9. Collaboration and configuration management. How should people work together? On what platforms? With what standards and conventions? Proposal management should enable the team to be greater than the sum of its parts by enabling the members of the team to work together in ways that are frictionless. Done well, and people don’t have to figure out how to work together, they just do it. It also makes the other accomplishments easier, as situational awareness occurs without extra effort by anyone, lines and methods of communication are obvious, issue identification and reporting are timely and easy, progress tracking is effortless and continuous, and everyone knows what quality criteria they are trying to achieve.

Plus 6 more things that are nice to have

Don’t make the mistake of thinking the following are top priority items. They come after you’ve accomplished the above. But it is nice when your proposal management can also provide them:

  1. Inspiration and acceleration. Instead of leaving it up to proposal writers to figure out, it’s nice when proposal management provides guidance regarding what to write and how should they present it. It’s nicer still if that can be provided in ways that make writing go faster.
  2. Articulation. Optimizing your wording to reflect the instructions, evaluation criteria, win strategies, and RFP requirements is extremely difficult for people who have been drafted into proposal writing. It’s nice when your proposal management can help them figure out how to articulate things.
  3. Pursuit strategy. How should what you propose be positioned, taking into consideration the evaluation criteria, competitive environment, the RFP, and your strengths and weaknesses? Should this be left up to individual contributors to figure out? Ideally you should start your proposal with this positioning already determined and articulated. When this doesn’t happen, it’s really nice if your proposal management can help you get there. 
  4. Training and guidance. The vast majority of proposals have a significant number of inexperienced contributors. It’s nice when your proposal management does more than issue and track assignments, and can help people understand the issues and what is required to be successful.
  5. BD/Capture/Proposal transition support. Business opportunity pursuit should start well before the proposal. Business development and capture efforts should provide input to the proposal. It’s nice to have proposal management actively participating in what form that input should take and creating process artifacts to make it easier to provide.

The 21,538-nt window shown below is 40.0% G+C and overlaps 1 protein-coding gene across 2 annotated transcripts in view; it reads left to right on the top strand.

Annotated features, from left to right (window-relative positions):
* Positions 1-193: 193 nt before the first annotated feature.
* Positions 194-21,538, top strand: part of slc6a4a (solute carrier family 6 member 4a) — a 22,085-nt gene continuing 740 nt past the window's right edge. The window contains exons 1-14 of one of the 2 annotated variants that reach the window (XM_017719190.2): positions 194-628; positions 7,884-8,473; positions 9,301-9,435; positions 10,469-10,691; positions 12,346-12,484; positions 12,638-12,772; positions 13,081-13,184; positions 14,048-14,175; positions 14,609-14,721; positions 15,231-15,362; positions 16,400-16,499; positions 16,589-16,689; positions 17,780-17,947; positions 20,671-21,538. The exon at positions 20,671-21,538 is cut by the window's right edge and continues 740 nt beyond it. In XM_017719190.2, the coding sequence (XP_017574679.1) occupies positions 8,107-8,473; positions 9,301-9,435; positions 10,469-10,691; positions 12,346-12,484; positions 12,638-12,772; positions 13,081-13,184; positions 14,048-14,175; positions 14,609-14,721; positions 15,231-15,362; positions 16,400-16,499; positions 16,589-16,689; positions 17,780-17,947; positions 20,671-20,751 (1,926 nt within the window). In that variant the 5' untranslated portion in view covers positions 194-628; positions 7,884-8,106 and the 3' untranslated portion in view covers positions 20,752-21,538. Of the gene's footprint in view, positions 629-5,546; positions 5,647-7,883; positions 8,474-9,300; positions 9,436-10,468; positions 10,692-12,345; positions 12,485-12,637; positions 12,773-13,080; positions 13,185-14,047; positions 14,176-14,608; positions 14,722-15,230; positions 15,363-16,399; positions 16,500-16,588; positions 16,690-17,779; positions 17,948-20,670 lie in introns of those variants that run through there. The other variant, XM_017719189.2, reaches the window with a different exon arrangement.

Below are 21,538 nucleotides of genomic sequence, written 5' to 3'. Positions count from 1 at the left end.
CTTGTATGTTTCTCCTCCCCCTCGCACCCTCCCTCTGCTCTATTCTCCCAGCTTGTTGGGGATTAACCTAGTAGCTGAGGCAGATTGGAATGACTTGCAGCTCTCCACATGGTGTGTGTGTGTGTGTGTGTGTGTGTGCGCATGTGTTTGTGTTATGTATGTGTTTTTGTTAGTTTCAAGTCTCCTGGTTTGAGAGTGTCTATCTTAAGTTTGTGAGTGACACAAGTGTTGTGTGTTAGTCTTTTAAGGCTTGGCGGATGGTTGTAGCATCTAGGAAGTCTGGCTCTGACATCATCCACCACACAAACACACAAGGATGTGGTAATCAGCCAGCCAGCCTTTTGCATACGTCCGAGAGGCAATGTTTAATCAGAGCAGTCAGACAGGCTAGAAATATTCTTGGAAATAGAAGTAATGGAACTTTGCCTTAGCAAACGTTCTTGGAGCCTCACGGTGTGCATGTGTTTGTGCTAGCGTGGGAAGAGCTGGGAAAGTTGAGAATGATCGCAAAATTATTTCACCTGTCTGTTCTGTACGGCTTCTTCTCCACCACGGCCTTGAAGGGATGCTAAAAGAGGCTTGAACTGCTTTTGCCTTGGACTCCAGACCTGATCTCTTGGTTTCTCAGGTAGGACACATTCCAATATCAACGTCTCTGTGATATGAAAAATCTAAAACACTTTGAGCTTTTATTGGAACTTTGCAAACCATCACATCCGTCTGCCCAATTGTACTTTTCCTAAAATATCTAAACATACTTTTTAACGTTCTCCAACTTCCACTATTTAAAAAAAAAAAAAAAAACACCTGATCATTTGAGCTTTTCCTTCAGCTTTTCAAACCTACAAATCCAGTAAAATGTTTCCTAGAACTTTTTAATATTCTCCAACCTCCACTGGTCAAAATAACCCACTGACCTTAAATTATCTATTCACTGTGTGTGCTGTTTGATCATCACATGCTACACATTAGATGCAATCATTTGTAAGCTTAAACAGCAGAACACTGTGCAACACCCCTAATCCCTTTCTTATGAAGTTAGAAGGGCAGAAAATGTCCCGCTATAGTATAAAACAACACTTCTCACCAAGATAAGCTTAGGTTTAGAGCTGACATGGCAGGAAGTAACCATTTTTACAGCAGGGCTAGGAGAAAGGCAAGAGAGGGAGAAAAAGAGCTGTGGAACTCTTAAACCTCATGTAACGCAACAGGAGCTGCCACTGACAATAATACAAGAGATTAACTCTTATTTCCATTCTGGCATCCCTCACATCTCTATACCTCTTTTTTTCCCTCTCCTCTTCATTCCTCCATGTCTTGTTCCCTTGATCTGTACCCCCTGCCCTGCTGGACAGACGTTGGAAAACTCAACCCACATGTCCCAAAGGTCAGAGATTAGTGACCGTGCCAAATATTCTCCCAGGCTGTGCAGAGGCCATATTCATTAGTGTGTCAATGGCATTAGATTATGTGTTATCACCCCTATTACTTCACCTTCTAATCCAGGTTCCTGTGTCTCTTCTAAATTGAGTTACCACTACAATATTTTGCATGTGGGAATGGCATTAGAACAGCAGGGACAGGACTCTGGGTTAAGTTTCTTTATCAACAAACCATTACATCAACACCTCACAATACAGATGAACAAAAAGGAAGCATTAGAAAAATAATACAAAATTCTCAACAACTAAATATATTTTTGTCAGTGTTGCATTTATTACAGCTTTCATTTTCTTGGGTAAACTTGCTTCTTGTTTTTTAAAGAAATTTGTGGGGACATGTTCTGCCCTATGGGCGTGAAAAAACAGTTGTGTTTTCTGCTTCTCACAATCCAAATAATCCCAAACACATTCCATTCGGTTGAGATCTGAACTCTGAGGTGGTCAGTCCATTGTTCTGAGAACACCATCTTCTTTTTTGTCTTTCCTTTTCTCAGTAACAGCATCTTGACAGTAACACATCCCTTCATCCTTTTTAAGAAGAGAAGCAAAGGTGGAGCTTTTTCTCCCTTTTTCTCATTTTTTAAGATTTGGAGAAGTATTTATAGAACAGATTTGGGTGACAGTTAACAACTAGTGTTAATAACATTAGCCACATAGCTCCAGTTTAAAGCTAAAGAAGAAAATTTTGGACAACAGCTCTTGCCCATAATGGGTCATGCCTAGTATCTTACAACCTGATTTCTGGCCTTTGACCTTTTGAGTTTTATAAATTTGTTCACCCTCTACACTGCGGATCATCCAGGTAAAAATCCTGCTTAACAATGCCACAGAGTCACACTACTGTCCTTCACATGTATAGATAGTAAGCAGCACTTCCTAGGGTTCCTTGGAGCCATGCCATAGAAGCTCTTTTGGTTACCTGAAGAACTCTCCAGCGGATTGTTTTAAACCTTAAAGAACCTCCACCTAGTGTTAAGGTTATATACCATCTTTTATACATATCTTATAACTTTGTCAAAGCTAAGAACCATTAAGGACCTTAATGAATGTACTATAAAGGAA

6. Offering design. A major factor in what should be proposed is what it will take to win based on the evaluation criteria. And the information you need about what you are proposing will depend on the RFP instructions and requirements. It is nice to have a proposal management function that can have a seat at the table in deciding what to offer and guide the team to make the right choices and then provide the right information.

 

And one thing we left out on purpose

Winning. If a proposal manager doesn't have authority over who decides what to bid, what to offer, how to price it, and how to present it then they only contribute to winning and don't have control over it. They can’t be responsible for the win. 

How to best use this list

All of these things can be used to define responsibilities. But they are better used for determining how to structure your team, how it should function, and what people need to successfully interact during a proposal. Most companies just leave it up to people to figure out or fight it out amongst themselves, often in unproductive, win rate reducing ways. If you figure them out ahead of time, you can watch your win rate soar.

For PropLIBRARY subscribers, we’ve taken these necessary accomplishments and turned them into potential performance measures to take it to an even higher level.
 

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Carl Dickson

Carl is the Founder and President of CapturePlanning.com and PropLIBRARY

Carl is an expert at winning in writing. The materials he has published have helped millions of people develop business and write better proposals. Carl is also a prolific author, frequent speaker, trainer, and consultant and can be reached at carl.dickson@captureplanning.com. To find out more about him, you can also connect with Carl on LinkedIn.